If spa’s can not make ends meet, that is not the talented therapist’s fault. There are far too many, let’s be honest, they are on every corner.It is time to turn to a talent based spa and let those who try and turn our gifts into mass produced products fail.
Pay your therapist’s well, create advancement opportunity’s, hire the best, and you shall succeed.
Remember that this therapist, is in a room most likely without control of temperature, fresh air, and adequate breaks. Giving and giving only to be abused by employers who are starry eyed and ignorant to the reality’s of what it takes to provide a service worthy of $200 dollars. These same employers who keep lowering the pay, hoping to have the client bay the balance with an additional tip are delusional, many of my clients tip fairly and generously, but there are those who are tapped out with the high cost of the service who walk away giving nothing extra for the therapist, who sadly depends on this extra tip to supplement their income. Who can blame them. The spa I currently provide service for, they have an additional service charge on top of the cost and tip to cover a new city ordinance forcing employers to provide insurance to workers.
Yes, there are too many spa’s, the demand for service is there, but consumer’s have come to expect and should expect a service that excels in every way. The responsibility is even. The spa provides the atmosphere, the therapist the talent. That is worth 50/50 in my book.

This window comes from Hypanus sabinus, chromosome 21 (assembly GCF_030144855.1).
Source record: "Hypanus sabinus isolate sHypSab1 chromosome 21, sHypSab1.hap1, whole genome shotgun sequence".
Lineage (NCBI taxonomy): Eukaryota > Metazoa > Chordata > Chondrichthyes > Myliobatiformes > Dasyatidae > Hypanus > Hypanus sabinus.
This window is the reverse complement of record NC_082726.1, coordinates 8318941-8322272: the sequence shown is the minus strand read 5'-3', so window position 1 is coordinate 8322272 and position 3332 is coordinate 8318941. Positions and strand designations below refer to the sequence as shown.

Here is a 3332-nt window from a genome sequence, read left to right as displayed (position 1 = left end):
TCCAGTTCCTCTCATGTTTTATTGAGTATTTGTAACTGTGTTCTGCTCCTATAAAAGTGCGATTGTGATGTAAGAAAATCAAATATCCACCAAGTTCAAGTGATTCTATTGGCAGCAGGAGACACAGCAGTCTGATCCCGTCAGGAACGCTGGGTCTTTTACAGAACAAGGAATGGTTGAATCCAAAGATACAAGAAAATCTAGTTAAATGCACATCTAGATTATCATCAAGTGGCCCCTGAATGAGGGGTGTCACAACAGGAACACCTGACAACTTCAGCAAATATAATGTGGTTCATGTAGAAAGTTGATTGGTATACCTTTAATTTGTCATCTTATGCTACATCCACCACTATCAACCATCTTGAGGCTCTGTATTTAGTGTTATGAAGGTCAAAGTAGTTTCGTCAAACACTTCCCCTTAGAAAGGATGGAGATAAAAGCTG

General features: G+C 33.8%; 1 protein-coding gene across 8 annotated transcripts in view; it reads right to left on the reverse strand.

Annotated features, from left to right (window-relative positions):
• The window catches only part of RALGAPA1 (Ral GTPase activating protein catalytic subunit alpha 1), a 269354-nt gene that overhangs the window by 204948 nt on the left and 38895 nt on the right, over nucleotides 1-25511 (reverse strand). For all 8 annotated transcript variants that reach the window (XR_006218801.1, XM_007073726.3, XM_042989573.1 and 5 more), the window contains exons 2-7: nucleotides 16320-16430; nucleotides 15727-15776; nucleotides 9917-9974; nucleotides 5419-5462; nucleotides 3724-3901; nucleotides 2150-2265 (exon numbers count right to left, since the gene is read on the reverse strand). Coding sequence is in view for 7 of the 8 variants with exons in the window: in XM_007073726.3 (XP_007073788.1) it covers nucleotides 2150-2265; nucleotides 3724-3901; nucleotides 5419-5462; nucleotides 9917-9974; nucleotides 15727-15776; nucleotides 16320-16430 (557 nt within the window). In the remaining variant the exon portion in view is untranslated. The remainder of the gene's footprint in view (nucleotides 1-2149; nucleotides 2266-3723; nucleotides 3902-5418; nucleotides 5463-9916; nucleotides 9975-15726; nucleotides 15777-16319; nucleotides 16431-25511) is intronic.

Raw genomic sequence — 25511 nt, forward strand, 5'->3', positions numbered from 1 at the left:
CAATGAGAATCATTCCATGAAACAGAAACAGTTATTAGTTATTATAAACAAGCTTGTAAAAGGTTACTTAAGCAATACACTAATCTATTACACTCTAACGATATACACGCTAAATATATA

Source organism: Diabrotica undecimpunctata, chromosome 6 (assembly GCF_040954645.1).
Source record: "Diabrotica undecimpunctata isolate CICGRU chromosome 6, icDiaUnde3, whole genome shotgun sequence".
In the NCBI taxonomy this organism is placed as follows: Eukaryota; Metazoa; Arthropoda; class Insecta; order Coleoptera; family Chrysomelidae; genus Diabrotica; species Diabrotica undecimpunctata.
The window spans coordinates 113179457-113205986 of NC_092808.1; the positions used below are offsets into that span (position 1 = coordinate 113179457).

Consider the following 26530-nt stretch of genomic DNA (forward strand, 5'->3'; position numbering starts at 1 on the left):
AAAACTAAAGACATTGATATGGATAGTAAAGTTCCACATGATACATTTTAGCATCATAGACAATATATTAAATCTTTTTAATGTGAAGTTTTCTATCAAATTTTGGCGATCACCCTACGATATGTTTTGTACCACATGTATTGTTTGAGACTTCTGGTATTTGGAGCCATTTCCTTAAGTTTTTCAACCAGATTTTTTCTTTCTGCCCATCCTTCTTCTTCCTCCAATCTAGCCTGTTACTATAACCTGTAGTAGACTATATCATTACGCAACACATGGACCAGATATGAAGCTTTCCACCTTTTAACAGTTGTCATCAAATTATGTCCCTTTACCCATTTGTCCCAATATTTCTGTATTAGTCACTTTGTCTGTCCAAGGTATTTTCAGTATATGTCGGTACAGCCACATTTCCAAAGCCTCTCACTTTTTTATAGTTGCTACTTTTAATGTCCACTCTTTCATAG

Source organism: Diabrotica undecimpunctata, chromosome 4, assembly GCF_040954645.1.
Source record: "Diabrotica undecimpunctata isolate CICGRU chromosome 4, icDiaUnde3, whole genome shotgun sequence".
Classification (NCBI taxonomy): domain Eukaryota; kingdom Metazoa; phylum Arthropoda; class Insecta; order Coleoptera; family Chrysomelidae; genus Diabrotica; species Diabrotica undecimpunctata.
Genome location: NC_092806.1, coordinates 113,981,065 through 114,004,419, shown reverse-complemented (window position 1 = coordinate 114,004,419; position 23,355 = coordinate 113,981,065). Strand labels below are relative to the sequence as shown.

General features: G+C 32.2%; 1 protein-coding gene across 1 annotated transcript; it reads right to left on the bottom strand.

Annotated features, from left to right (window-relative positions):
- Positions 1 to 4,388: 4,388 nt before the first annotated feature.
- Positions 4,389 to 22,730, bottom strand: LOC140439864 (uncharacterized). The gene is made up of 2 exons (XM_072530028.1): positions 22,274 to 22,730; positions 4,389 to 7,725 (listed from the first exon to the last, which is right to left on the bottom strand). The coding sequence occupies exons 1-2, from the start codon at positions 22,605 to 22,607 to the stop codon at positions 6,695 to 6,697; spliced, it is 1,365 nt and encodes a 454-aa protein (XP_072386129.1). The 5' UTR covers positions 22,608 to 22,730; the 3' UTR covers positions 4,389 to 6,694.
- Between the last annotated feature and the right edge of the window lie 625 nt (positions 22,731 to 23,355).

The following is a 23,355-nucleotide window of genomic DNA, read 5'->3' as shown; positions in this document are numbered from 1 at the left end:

Clients are not happy with Massage Envy, or Massage Heights, they want quality. There is hope, change to a talent based spa, give your therapist’s every dime they are worth… and let Massage Envy have the ones that are not.

May 9, 2009 at 3:49 am
(12) Sunny Moritz says:

Wonderful article about what a Therapist is worth. I am both Licensed as an Esthetician (I’m still paying off that school loan). Almost six thousand dollars and three wasted years later I realized I love being a Massage Therapist. I worked for the Hyatt in Incline Village, starting at 30% , annual %5 increase, capped at 50%. So the last two years I made 50%. I am the type of therapist who doesn’t give a hotel massage. I give all that is in me and I was voted ‘One of the Best Massage Therapist in Tahoe’. As long as I make $50 an hour I am happy, so if the spa pays $40 plus my tip, I usually make $60 per hour. Not any more at the Hyatt, once they build a $20 Million dollar spa they dropped everyone to 20%. I too heard we were making too much money. When I was at 50% I never made more than $39K a year. That was too much??? Therapist are the reason they come back, at least in my case it is. How dare them to treat us so poorly. We have only so many massages we can do before we breakdown and need work ourselves. They certainly don’t appreciate what we give. Thank you, I think you do. Are you also a therapist? Mahalo, Sunny Moritz